Drovorub is a malware and not a new vulnerability. For more information regarding Red Hat's generic guidance, see Rootkits, Trojans and Malware on Red Hat Enterprise Linux for more information.
Drovorub is Linux malware attributed to a nation-state actor that targets Linux systems. Once in effect, it allows persistent remote access by an attacker.
The Drovorub malware is part of a malware campaign that requires multiple steps to function correctly. The malware alone does not provide immediate access to a system and requires an existing vulnerability or vulnerabilities to be exploited to gain root access before it can be used. Red Hat Product Security strongly recommends that all systems are updated to the most recent security fixes as they become available and that security mechanisms such as SELinux are enabled and configured correctly.
Current attack vector.
This malware is not an exploit, and it requires that attackers gain root privileges using another vulnerability before successful installation.
How does Secure Boot solve this problem?
Secure Boot does not stop an attacker from being able to violate your system. When Secure Boot is in effect, unsigned kernel modules cannot be loaded, even when instructed by privileged (root) users. Loading a kernel module is not a required step for an attacker to attack the system.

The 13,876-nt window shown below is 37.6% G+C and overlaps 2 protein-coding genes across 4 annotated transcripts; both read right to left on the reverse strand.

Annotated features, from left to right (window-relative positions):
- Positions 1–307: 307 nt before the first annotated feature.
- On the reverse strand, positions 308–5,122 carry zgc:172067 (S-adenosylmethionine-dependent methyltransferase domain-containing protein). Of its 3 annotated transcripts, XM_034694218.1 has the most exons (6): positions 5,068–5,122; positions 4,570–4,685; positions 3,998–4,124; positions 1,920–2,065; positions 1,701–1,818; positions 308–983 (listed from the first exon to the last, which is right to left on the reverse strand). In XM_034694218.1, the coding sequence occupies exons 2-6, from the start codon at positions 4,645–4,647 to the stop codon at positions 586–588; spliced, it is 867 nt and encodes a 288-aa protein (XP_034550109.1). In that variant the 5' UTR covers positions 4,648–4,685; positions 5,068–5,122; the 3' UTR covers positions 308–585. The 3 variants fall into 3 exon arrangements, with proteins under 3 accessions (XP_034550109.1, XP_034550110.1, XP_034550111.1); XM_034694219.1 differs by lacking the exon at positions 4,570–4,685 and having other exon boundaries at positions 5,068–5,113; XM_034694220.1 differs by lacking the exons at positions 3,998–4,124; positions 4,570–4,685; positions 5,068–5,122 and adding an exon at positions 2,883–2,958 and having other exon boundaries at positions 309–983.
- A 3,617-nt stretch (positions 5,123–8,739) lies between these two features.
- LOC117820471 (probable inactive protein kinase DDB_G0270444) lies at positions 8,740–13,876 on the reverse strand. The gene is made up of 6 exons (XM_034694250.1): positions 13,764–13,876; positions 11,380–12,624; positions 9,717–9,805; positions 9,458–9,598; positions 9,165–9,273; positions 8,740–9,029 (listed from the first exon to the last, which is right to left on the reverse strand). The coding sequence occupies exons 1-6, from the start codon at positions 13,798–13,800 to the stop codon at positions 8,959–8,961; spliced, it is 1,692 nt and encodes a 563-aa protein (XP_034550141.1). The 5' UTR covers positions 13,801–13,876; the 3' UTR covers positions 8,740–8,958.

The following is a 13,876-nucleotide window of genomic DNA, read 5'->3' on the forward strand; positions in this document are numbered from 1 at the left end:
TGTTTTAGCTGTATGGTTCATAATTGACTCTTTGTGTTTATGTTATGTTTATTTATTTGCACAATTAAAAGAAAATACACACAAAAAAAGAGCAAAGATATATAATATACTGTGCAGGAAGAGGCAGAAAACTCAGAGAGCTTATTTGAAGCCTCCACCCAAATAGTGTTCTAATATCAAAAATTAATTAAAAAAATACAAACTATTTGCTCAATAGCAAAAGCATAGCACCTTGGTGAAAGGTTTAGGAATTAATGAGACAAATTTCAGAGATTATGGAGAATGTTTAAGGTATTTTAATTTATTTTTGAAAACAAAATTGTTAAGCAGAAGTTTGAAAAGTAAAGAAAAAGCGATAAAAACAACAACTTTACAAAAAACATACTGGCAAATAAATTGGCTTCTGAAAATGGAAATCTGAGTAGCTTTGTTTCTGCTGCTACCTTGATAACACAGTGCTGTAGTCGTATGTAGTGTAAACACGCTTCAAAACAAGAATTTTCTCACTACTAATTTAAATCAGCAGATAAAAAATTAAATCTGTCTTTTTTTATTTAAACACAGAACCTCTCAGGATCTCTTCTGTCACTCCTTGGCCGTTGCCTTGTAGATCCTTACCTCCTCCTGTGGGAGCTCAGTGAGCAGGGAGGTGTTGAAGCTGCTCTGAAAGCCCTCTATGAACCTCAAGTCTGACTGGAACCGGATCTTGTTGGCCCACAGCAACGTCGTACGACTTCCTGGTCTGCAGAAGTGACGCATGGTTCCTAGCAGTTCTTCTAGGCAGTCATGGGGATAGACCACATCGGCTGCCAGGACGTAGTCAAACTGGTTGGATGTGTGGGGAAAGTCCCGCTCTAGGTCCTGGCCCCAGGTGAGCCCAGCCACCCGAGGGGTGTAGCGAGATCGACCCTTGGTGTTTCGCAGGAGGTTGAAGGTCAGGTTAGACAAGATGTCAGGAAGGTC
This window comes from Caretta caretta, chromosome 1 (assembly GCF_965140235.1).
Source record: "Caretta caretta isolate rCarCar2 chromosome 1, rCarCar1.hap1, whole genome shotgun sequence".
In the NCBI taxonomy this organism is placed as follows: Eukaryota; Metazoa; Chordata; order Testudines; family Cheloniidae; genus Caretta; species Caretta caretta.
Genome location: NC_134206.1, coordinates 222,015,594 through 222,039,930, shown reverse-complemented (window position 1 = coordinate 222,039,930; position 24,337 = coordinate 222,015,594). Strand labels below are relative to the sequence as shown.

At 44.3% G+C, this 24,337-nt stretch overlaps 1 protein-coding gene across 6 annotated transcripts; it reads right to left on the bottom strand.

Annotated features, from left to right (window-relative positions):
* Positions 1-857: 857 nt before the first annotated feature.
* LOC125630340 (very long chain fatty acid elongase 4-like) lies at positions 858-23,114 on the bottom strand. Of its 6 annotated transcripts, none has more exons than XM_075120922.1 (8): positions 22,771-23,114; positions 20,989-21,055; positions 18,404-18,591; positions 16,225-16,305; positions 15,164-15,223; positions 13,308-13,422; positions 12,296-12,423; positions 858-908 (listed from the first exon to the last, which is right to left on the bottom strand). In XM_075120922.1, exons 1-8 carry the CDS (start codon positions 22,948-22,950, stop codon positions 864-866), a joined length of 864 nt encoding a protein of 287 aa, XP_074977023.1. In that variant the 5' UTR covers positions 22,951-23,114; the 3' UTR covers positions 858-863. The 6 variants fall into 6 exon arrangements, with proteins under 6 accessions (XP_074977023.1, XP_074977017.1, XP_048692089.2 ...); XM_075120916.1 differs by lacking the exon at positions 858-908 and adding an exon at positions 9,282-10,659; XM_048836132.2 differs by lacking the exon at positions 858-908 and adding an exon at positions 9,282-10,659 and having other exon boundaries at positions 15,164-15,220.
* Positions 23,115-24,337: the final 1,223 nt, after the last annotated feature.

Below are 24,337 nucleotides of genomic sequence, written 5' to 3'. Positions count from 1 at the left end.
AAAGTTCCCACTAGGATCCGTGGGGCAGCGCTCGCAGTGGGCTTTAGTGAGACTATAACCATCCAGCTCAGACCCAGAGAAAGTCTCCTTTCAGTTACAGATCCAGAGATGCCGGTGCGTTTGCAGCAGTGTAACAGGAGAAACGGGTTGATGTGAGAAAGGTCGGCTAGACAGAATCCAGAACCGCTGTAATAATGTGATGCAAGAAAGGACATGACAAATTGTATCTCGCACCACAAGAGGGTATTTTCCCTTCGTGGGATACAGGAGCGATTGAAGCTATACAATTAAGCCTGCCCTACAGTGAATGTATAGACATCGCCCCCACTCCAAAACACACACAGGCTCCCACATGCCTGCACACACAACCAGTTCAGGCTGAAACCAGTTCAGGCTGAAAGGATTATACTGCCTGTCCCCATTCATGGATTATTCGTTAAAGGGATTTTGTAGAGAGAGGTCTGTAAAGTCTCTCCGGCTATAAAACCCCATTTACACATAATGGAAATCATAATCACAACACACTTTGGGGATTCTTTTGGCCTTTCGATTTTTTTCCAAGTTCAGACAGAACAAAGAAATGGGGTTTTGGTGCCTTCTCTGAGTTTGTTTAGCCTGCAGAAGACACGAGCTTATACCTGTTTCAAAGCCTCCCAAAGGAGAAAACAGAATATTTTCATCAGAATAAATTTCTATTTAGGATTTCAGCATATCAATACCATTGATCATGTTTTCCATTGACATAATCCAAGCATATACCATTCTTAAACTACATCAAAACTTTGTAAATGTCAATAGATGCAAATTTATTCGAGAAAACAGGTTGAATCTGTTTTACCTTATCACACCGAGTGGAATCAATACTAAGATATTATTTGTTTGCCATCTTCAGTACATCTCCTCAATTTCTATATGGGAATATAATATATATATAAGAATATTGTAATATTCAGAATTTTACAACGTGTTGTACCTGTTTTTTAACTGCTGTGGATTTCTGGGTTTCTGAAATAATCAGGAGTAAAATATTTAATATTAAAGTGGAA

Enabling Secure Boot will not prevent the system from being affected, but ensures that hiding a successful attack is less effective. While this may prevent some versions the malware running, there may be variants or versions that do not have this requirement. Enabling Secure Boot is a trusted security practice.
How does SELinux solve this problem?
SELinux is an additional protection layer that limits attackers' abilities to transition to new attack vectors when they have a foothold in the system. While this will not prevent the malware from running, enabling SELinux creates additional protection and is a trusted security practice.
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